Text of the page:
WUSF TV to Air Documentary on 'American Shakespeare,' August Wilson
August Wilson was a playwright whose series of ten plays, "The Pittsburgh Cycle," tried to show what life was like for African-Americans in the 20th century, decade by decade.
The work won him rave reviews, as well as five New York Drama Critics' Circle Awards, two Pulitzer Prizes and a Tony Award.
Speaking before the documentary's local premiere recently, an area artist who worked with Wilson talked about the power of the playwright's words.
"To work with the language - one, it changes your DNA, it's like our American Shakespeare," Jones said. "If you trust the language and you get the rhythm of the language correct, as an actor, you can do amazing things and whatever it is you want to do or envision to do, there's language there to support it - it's very much like Shakespeare."
And although Wilson's work, like "The Piano Lesson," "Fences" and "Ma Rainey's Black Bottom," focused on African-Americans, Jones said it was about more than race.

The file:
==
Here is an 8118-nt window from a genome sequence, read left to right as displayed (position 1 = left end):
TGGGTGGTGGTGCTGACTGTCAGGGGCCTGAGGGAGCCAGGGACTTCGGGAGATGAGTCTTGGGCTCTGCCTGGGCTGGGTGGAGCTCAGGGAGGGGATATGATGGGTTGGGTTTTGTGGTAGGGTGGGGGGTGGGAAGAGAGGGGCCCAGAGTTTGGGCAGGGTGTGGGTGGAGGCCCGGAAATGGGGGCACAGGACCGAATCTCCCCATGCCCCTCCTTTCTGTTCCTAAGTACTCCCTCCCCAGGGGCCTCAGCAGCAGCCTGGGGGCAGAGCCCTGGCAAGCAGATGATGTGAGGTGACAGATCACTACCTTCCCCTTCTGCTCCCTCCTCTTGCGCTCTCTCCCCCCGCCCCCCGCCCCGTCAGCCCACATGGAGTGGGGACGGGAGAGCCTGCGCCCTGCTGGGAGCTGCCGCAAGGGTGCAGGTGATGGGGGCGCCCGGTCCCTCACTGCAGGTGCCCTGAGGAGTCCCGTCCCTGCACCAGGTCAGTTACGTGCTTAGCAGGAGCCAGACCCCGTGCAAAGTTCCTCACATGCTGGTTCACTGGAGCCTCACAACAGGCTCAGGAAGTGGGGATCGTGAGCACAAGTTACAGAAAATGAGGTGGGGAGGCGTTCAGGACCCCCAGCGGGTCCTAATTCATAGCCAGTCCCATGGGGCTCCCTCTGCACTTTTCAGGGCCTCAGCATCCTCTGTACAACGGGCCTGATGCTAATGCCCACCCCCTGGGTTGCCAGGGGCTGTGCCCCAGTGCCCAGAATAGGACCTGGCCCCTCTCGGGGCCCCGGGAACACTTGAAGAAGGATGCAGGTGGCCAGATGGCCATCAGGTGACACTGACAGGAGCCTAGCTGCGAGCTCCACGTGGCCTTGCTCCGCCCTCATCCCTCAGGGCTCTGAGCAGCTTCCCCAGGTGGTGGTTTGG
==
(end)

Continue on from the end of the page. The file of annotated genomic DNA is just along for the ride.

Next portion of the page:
"They're quintessentially American plays about the African-American experience," Jones said. "His plays are very personal and nuanced and they're very specific, and because they are so specific and nuanced, they speak to the human condition in a very universal way.
"There is a lot of humor borne out of some definite crucible of struggle that is inherent in the plays and they're very American in that sense."
"August Wilson: The Ground on Which I Stand" airs Sunday night at 9 p.m. on WUSF TV, with a number of rebroadcasts scheduled throughout the month.